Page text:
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The Union of the South.

One of the grandest instrumentalities of the wonderful success of the Confederate States in this war has been the great and unprecedented unanimity of their people. Unlike the war of the Revolution, the war of Southern Independence has never been paralyzed for an hour by the treason of Toryism, or by internal jealousies and dissensions among the champions of liberty. Identity of institutions and interests, and a cause which is not less the cause of constitutional liberty than of Southern independence, have made the South one great family, fighting around their hearthstones and their alters with the harmony and devotion of a gallant brotherhood, defending the honor of their ancestry, the homes of their childhood, the future of their children, and their own personal honor.

It is to the continued unanimity of the South that we must look for the success in the future which it has achieved in the past, and for the preservation and permanency of our Government when its independence has been secured. We are fighting in a common cause, on a battle-ground which, whether in Virginia, Mississippi, Tennessee, or Carolina, is the common battle-ground of one and all. In this great straggle, no State can claim the pre-eminence in valor, virtue, and disinterested devotion. The swords of one and all have struck fire together in the front of the battle, and the laurels which thickly upon our victorious banners have been fertilized by kindred drops of blood and tears.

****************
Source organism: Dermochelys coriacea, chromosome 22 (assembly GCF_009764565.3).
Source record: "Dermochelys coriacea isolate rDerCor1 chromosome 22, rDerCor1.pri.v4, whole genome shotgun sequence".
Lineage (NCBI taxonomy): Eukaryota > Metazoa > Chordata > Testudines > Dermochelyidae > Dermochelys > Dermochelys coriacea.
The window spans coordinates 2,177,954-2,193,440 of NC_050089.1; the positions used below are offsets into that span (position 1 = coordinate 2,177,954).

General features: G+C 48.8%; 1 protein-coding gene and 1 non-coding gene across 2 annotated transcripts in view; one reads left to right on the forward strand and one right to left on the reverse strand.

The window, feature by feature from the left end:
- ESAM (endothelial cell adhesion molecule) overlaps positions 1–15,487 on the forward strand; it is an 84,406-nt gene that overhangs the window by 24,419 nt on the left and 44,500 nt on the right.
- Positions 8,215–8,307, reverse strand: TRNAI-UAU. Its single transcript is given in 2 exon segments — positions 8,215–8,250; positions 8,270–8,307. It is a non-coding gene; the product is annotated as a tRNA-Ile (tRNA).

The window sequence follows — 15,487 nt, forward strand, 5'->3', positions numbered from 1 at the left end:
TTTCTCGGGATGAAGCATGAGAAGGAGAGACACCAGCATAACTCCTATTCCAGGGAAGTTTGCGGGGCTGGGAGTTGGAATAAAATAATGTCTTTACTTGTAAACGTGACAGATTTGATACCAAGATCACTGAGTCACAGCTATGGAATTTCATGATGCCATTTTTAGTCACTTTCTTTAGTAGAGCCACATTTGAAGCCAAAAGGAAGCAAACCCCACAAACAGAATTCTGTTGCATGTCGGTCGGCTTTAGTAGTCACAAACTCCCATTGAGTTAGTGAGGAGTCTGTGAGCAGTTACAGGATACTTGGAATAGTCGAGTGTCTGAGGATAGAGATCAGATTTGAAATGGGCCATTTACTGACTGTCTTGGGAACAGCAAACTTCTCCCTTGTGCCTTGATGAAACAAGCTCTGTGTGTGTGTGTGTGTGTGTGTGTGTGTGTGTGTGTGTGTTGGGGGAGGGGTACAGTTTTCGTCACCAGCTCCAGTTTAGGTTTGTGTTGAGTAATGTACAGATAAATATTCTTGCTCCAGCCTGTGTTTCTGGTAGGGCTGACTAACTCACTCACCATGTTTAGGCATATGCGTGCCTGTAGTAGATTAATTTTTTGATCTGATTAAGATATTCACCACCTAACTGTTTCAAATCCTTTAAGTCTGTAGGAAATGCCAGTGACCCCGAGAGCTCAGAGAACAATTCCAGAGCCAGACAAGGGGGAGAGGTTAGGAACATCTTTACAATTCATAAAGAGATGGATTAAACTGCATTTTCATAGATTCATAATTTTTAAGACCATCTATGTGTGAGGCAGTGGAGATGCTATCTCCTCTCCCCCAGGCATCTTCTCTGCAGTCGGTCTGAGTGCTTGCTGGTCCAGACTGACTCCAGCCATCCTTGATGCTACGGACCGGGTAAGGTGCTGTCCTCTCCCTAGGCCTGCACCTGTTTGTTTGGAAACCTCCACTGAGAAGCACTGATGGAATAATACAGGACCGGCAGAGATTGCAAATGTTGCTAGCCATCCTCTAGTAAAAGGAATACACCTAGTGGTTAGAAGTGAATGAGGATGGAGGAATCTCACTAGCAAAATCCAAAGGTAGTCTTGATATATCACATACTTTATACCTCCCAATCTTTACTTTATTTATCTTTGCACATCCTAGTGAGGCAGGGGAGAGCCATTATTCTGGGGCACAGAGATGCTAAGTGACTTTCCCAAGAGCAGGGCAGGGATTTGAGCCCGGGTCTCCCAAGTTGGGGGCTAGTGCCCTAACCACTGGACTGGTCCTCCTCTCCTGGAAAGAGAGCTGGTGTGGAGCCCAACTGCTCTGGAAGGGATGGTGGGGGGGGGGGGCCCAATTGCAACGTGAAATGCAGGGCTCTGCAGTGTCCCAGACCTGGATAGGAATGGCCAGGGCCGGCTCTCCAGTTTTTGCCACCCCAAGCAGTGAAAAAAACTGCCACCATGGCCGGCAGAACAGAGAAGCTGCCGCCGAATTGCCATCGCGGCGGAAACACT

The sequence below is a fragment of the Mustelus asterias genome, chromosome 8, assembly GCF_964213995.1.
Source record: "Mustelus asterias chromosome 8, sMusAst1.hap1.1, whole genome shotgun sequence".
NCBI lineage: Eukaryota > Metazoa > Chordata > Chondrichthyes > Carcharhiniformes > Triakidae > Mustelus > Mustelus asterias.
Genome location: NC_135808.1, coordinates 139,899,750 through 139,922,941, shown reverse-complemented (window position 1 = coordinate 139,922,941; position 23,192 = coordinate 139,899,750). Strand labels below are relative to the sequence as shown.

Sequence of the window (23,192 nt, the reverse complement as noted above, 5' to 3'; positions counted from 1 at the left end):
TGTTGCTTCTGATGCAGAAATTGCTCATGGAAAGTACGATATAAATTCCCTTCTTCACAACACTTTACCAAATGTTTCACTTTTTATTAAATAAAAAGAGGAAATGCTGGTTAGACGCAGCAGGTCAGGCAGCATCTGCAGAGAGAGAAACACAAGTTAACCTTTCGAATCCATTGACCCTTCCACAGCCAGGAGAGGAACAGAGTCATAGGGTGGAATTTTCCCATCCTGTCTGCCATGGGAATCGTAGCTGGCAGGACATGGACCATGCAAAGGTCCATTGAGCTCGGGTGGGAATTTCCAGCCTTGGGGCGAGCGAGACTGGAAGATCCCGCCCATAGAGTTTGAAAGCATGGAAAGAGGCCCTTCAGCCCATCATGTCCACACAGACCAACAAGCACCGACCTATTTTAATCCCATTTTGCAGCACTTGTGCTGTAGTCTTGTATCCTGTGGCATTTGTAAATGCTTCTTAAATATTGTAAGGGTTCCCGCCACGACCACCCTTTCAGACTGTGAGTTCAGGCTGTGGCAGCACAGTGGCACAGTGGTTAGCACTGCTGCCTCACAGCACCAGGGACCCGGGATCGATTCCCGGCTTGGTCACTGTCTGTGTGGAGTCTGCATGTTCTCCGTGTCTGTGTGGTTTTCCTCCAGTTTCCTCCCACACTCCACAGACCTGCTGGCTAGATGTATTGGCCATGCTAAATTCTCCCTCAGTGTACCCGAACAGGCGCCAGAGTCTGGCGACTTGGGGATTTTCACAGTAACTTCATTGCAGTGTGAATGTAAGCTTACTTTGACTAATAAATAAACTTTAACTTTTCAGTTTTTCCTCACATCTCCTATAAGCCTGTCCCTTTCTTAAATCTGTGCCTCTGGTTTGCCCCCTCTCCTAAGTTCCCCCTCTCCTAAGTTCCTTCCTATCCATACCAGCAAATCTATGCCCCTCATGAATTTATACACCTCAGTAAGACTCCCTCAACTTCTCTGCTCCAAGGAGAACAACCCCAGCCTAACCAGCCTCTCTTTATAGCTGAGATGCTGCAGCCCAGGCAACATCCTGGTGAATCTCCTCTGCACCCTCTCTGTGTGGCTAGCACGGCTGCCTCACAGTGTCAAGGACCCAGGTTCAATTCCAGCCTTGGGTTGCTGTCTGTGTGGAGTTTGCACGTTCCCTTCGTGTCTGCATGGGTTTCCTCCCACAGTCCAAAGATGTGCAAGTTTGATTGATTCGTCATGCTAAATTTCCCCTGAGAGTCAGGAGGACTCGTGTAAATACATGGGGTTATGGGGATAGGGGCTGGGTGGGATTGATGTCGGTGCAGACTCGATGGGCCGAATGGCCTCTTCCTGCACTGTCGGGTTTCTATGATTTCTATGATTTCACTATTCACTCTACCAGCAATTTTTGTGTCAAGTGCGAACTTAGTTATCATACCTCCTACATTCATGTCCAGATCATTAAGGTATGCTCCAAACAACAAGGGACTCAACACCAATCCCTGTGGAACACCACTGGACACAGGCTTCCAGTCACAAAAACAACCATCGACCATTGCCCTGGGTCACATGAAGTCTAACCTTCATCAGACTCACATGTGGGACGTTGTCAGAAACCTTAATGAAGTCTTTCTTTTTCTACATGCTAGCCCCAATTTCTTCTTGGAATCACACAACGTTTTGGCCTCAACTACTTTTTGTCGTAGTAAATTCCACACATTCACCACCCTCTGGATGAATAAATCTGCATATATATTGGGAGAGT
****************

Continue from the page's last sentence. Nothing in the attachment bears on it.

Let us go on as we have begun. State rights in political sentiments, let us be consolidationists in fraternal love and confidence. No man who is not the enemy of his country will ever sow the seeds of jealousy and district between the common sufferers and the common heroes of this cause. "Distinct as the billows" in State Sovereignty, but "one as the sea" in heart and affection, should be the sentiment of the Southern States and the Southern people. As Virginians, we feel that the men of the South who have breathed out their last breath in our State are as dear to us as those who have drawn their first breath in it, and never will we surrender the cause which is alike theirs and ours till the last Virginian is gathered to the land of his fathers. We are sure that the same sentiment actuates the people of other States towards Virginia.

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